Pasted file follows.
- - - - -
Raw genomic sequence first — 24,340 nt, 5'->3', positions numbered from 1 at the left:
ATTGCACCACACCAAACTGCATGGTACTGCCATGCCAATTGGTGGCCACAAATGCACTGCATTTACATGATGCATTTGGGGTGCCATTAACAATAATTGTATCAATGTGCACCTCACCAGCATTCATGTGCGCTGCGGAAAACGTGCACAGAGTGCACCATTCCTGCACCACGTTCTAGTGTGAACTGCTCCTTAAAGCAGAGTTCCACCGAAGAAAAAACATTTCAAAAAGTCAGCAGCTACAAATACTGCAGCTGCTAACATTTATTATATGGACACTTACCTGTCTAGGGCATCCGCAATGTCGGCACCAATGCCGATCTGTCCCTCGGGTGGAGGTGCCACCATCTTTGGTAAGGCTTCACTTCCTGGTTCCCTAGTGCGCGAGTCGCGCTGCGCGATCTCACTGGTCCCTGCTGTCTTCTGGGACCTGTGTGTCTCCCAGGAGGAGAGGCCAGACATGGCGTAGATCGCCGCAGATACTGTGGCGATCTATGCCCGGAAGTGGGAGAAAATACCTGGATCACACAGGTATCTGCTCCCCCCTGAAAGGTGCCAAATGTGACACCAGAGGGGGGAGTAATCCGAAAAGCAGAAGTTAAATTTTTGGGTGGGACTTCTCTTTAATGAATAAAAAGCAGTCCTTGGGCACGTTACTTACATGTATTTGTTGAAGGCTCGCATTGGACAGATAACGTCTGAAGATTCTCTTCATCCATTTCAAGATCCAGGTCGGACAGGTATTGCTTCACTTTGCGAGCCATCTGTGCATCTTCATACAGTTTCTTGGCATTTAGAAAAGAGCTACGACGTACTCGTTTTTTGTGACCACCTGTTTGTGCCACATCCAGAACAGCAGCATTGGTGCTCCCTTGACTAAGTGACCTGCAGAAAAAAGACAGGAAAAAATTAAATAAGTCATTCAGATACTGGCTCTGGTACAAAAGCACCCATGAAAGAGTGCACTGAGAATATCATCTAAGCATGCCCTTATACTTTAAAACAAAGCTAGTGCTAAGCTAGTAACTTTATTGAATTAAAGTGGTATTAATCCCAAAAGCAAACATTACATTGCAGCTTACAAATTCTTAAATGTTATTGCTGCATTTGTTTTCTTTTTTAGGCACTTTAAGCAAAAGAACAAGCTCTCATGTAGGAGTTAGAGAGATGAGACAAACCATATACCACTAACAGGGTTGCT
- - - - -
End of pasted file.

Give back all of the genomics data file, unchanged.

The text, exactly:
Raw genomic sequence first — 24,340 nt, 5'->3', positions numbered from 1 at the left:
ATTGCACCACACCAAACTGCATGGTACTGCCATGCCAATTGGTGGCCACAAATGCACTGCATTTACATGATGCATTTGGGGTGCCATTAACAATAATTGTATCAATGTGCACCTCACCAGCATTCATGTGCGCTGCGGAAAACGTGCACAGAGTGCACCATTCCTGCACCACGTTCTAGTGTGAACTGCTCCTTAAAGCAGAGTTCCACCGAAGAAAAAACATTTCAAAAAGTCAGCAGCTACAAATACTGCAGCTGCTAACATTTATTATATGGACACTTACCTGTCTAGGGCATCCGCAATGTCGGCACCAATGCCGATCTGTCCCTCGGGTGGAGGTGCCACCATCTTTGGTAAGGCTTCACTTCCTGGTTCCCTAGTGCGCGAGTCGCGCTGCGCGATCTCACTGGTCCCTGCTGTCTTCTGGGACCTGTGTGTCTCCCAGGAGGAGAGGCCAGACATGGCGTAGATCGCCGCAGATACTGTGGCGATCTATGCCCGGAAGTGGGAGAAAATACCTGGATCACACAGGTATCTGCTCCCCCCTGAAAGGTGCCAAATGTGACACCAGAGGGGGGAGTAATCCGAAAAGCAGAAGTTAAATTTTTGGGTGGGACTTCTCTTTAATGAATAAAAAGCAGTCCTTGGGCACGTTACTTACATGTATTTGTTGAAGGCTCGCATTGGACAGATAACGTCTGAAGATTCTCTTCATCCATTTCAAGATCCAGGTCGGACAGGTATTGCTTCACTTTGCGAGCCATCTGTGCATCTTCATACAGTTTCTTGGCATTTAGAAAAGAGCTACGACGTACTCGTTTTTTGTGACCACCTGTTTGTGCCACATCCAGAACAGCAGCATTGGTGCTCCCTTGACTAAGTGACCTGCAGAAAAAAGACAGGAAAAAATTAAATAAGTCATTCAGATACTGGCTCTGGTACAAAAGCACCCATGAAAGAGTGCACTGAGAATATCATCTAAGCATGCCCTTATACTTTAAAACAAAGCTAGTGCTAAGCTAGTAACTTTATTGAATTAAAGTGGTATTAATCCCAAAAGCAAACATTACATTGCAGCTTACAAATTCTTAAATGTTATTGCTGCATTTGTTTTCTTTTTTAGGCACTTTAAGCAAAAGAACAAGCTCTCATGTAGGAGTTAGAGAGATGAGACAAACCATATACCACTAACAGGGTTGCT